I really think he was part of an effort to snuff out some aspects of comics that were really amazing, insightful, and made great stories. Some of those old school EC comics i think have some of the most beautiful art and skillful writing (even in the most gory moments) you could find at the time. Adaptations of cultural mainstays like Poe and Hawthorne that simply CANNOT be more bloody and violent than the originals which are taught in schools (House of Seven Gables totally opens up with some dude choking to death on his own blood). And the whole idea of it being "more harmful if you show it..?" Seriously, has anyone even SEEN a movie? Things are INFINITELY more scary/menacing/influential/graphic if you DON'T see them, because you imagine them as way worse. I just don't buy it.
Furthermore, as what ALWAYS seems to happen, what was probably at least well-intentioned censorship became a Comic’s Code (admittedly adopted by the publishers as self-censorship) used to reinforce the suppression of culturally “unsavory” elements, such as when the CC administrator Judge Chalres Murphy ordered EC to edit a story so as to not making the protagonist African American. I should hope that he found this particular usage of the CC repugnant given his social justice, but honestly, what did he expect? I'm sure his intentions were noble, but honestly, it all just seems very naïve and foolish for someone who was supposedly so smart.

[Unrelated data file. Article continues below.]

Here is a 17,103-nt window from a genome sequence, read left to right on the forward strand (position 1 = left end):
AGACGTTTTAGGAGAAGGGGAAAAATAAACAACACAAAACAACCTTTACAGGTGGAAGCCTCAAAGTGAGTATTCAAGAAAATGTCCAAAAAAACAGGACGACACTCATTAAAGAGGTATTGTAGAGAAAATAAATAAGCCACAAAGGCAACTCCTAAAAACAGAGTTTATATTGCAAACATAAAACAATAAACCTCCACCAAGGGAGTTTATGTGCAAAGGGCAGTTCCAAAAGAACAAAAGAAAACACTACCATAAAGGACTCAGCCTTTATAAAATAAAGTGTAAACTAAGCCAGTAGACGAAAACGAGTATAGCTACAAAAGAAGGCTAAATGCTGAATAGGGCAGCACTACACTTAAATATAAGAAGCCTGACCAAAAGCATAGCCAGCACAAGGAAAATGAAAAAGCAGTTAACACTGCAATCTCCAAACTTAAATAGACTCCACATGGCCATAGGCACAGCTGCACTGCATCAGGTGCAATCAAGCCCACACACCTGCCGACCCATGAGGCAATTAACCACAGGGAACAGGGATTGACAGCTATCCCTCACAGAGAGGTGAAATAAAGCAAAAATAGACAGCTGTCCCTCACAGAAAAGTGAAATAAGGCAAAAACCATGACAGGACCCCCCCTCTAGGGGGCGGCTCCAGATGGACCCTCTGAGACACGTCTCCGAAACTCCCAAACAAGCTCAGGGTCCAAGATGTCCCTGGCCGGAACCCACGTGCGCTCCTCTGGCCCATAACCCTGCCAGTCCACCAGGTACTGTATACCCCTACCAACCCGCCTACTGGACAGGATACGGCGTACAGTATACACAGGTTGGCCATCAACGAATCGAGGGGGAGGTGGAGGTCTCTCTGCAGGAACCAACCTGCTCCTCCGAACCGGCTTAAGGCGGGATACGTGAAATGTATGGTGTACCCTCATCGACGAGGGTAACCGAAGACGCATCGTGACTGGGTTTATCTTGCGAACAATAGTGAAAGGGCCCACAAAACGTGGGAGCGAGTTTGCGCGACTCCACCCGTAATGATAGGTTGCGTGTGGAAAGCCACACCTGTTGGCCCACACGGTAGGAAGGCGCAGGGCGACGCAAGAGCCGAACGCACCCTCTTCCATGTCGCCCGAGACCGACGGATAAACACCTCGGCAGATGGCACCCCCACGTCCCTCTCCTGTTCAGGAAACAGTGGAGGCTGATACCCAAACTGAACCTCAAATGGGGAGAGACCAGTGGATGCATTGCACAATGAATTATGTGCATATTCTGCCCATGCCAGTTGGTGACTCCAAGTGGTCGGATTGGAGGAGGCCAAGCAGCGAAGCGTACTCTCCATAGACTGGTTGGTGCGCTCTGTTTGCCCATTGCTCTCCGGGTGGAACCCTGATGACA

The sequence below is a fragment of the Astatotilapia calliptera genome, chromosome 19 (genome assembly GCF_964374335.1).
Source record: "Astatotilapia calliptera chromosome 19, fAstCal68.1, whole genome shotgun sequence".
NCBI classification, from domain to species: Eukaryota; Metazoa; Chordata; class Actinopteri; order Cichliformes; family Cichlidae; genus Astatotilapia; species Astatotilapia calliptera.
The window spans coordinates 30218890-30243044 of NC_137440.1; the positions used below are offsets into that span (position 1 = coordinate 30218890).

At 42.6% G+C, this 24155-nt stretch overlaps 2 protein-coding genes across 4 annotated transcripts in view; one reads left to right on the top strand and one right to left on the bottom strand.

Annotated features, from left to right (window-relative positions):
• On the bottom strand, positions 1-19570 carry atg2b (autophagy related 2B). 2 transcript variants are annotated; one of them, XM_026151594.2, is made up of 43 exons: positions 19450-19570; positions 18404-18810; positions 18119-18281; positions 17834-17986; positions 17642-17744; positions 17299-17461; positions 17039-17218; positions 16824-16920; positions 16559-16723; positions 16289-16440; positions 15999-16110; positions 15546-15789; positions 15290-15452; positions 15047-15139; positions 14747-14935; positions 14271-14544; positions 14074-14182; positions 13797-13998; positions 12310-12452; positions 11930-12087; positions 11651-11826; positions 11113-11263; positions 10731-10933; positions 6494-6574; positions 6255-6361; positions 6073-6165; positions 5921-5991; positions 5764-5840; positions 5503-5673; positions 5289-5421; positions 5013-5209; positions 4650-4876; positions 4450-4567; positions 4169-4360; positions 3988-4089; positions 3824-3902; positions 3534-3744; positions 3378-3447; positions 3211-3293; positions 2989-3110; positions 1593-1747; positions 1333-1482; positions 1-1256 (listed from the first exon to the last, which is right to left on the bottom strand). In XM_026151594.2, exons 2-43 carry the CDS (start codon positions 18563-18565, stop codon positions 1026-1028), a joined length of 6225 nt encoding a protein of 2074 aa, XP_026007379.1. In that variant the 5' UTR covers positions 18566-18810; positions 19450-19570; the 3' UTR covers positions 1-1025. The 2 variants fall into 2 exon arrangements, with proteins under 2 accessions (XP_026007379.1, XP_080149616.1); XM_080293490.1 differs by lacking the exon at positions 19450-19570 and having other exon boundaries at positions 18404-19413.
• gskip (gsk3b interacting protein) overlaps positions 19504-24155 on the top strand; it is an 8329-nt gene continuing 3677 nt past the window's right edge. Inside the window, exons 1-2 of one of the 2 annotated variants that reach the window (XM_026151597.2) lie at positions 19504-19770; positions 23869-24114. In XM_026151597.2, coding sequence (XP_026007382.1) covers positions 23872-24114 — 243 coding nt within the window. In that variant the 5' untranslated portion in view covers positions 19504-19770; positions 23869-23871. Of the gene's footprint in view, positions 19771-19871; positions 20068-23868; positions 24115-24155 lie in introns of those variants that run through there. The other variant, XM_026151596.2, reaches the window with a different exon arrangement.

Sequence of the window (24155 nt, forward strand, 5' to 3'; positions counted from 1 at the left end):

To his credit, it says in his wiki that he spend a great part of his later career writing about how fanzines are a healthy outlet of “constructive and healthy exercise of creative drives.” I don’t think he’s a bad guy, I suppose. He just got behind the wrong horse on this one.
"the only problem with that is when you have a precocious 11-year-old like I was taking out Jackie Collins next to her Encyclopedia Brown."
Honestly, Valerie, I think this statement alone is a testament to the fact that exposure to explicit content doesn't inherently degrade or harm young minds. You turns out pretty good, I think. Heck, they like talk aboutcha on Newarama n' shit. You totally hit the big time.